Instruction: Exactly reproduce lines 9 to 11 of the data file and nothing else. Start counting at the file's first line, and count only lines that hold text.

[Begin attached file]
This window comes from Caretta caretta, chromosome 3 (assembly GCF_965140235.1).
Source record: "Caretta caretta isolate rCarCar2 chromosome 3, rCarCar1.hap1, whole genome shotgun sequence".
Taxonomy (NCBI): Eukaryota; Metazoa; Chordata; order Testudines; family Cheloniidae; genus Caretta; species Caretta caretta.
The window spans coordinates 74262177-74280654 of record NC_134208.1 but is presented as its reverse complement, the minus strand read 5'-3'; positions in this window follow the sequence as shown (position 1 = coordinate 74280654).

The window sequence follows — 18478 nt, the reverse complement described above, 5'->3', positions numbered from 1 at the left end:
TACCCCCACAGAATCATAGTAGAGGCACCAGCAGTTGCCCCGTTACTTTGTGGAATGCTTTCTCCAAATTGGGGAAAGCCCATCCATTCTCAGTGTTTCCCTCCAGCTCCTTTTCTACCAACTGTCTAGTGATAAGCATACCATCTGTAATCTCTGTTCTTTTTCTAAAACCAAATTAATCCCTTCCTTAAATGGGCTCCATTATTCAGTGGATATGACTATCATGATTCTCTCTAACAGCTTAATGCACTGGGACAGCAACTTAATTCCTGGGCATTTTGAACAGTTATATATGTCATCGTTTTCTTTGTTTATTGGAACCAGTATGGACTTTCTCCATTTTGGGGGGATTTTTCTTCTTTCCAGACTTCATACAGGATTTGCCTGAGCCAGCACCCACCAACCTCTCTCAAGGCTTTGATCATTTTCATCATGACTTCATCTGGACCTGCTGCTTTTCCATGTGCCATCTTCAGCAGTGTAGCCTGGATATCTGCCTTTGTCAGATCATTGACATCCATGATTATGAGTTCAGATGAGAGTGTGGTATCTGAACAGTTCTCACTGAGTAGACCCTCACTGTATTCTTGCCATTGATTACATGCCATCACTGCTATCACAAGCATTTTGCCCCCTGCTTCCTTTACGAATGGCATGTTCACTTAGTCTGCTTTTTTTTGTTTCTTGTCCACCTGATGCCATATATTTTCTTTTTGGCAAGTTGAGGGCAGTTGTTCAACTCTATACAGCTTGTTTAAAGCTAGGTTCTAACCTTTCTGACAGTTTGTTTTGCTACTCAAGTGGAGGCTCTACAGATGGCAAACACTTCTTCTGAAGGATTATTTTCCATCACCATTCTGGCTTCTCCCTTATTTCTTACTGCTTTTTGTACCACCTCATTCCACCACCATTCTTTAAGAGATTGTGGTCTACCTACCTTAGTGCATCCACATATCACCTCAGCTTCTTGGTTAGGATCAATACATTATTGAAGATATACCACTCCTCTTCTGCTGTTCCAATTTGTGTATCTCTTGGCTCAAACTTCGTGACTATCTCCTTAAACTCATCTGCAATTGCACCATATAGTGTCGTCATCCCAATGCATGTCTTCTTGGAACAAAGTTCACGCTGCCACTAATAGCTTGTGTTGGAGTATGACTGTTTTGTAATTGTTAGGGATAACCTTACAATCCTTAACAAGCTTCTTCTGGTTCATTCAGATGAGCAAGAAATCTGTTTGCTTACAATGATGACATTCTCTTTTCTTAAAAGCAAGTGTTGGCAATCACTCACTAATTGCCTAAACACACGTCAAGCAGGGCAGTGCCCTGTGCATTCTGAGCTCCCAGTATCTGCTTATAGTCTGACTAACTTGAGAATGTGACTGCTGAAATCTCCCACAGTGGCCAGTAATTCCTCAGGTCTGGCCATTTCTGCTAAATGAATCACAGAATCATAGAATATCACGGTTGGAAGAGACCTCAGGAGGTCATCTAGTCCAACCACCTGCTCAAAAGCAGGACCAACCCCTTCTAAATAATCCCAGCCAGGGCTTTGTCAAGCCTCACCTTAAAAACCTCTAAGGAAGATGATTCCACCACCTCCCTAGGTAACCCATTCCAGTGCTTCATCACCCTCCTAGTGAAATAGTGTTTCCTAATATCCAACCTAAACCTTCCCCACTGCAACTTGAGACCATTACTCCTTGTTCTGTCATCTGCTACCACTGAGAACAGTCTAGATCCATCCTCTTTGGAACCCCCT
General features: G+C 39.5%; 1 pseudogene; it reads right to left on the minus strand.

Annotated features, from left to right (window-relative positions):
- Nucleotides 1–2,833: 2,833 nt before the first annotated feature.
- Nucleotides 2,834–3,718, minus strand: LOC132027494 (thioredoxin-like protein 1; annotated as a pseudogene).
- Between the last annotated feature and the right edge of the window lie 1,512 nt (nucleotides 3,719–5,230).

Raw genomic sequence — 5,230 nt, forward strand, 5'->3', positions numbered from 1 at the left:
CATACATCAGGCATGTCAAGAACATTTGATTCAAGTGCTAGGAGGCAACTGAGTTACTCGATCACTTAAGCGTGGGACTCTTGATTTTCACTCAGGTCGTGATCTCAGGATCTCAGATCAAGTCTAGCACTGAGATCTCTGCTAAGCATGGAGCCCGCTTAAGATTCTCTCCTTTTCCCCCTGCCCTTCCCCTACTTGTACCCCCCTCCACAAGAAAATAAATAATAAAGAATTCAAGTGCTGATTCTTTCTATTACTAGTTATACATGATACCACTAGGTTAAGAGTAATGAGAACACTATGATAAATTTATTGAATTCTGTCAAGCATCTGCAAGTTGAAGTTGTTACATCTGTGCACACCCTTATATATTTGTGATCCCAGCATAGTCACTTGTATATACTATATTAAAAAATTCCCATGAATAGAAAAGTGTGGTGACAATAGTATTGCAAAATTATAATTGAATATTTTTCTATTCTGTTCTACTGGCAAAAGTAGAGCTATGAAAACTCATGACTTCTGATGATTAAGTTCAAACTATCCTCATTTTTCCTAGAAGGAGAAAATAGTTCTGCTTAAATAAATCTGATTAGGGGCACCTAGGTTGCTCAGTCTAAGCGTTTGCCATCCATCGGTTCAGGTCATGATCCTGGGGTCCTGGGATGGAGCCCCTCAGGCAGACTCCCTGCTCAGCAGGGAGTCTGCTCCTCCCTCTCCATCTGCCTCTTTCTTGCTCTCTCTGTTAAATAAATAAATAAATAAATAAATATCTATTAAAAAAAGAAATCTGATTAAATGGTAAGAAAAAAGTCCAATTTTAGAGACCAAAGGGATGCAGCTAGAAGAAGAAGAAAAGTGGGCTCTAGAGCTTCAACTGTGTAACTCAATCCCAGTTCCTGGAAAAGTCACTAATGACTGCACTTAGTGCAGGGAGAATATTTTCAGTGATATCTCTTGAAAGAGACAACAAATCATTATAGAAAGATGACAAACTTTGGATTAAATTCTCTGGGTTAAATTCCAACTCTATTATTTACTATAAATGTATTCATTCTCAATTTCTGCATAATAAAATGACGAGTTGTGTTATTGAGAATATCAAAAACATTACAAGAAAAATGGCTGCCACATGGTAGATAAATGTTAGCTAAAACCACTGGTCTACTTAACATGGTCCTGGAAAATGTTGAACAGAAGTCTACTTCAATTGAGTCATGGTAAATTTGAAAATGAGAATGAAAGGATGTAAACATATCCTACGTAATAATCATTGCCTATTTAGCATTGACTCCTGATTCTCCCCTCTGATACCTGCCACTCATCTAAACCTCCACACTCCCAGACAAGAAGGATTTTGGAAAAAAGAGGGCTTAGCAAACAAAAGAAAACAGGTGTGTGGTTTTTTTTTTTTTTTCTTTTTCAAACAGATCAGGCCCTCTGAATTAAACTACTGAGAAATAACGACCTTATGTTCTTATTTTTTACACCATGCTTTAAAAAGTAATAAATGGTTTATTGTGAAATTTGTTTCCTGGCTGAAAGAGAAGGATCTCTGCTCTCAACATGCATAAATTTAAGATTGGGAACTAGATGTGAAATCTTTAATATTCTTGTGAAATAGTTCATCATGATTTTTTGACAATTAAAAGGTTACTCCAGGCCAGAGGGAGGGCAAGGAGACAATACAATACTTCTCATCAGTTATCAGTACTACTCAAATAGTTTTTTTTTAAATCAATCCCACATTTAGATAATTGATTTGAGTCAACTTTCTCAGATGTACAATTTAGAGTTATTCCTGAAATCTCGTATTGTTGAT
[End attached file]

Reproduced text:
- Nucleotides 1–2,833: 2,833 nt before the first annotated feature.
- Nucleotides 2,834–3,718, minus strand: LOC132027494 (thioredoxin-like protein 1; annotated as a pseudogene).
- Between the last annotated feature and the right edge of the window lie 1,512 nt (nucleotides 3,719–5,230).